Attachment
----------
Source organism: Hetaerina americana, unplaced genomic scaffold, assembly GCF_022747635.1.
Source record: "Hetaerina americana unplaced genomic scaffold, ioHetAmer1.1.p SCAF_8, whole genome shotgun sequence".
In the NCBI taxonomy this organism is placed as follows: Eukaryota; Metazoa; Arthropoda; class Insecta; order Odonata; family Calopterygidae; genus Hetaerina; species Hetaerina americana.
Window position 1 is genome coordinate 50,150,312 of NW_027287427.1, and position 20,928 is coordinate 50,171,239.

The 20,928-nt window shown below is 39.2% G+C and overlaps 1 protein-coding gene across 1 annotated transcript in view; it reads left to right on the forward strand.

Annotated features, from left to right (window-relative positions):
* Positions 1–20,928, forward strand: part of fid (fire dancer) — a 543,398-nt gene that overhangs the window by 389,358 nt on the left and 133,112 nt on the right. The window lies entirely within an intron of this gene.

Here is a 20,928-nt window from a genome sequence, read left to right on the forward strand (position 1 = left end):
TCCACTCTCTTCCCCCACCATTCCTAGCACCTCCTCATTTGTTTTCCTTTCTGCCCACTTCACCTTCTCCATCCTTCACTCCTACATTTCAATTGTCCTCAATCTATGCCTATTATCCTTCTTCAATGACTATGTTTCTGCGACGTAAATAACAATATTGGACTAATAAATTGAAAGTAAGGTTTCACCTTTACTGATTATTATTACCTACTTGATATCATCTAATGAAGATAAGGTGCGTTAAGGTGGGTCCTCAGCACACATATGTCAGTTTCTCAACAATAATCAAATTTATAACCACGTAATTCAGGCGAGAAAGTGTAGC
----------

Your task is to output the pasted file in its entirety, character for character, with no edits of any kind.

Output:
Source organism: Hetaerina americana, unplaced genomic scaffold, assembly GCF_022747635.1.
Source record: "Hetaerina americana unplaced genomic scaffold, ioHetAmer1.1.p SCAF_8, whole genome shotgun sequence".
In the NCBI taxonomy this organism is placed as follows: Eukaryota; Metazoa; Arthropoda; class Insecta; order Odonata; family Calopterygidae; genus Hetaerina; species Hetaerina americana.
Window position 1 is genome coordinate 50,150,312 of NW_027287427.1, and position 20,928 is coordinate 50,171,239.

The 20,928-nt window shown below is 39.2% G+C and overlaps 1 protein-coding gene across 1 annotated transcript in view; it reads left to right on the forward strand.

Annotated features, from left to right (window-relative positions):
* Positions 1–20,928, forward strand: part of fid (fire dancer) — a 543,398-nt gene that overhangs the window by 389,358 nt on the left and 133,112 nt on the right. The window lies entirely within an intron of this gene.

Here is a 20,928-nt window from a genome sequence, read left to right on the forward strand (position 1 = left end):
TCCACTCTCTTCCCCCACCATTCCTAGCACCTCCTCATTTGTTTTCCTTTCTGCCCACTTCACCTTCTCCATCCTTCACTCCTACATTTCAATTGTCCTCAATCTATGCCTATTATCCTTCTTCAATGACTATGTTTCTGCGACGTAAATAACAATATTGGACTAATAAATTGAAAGTAAGGTTTCACCTTTACTGATTATTATTACCTACTTGATATCATCTAATGAAGATAAGGTGCGTTAAGGTGGGTCCTCAGCACACATATGTCAGTTTCTCAACAATAATCAAATTTATAACCACGTAATTCAGGCGAGAAAGTGTAGC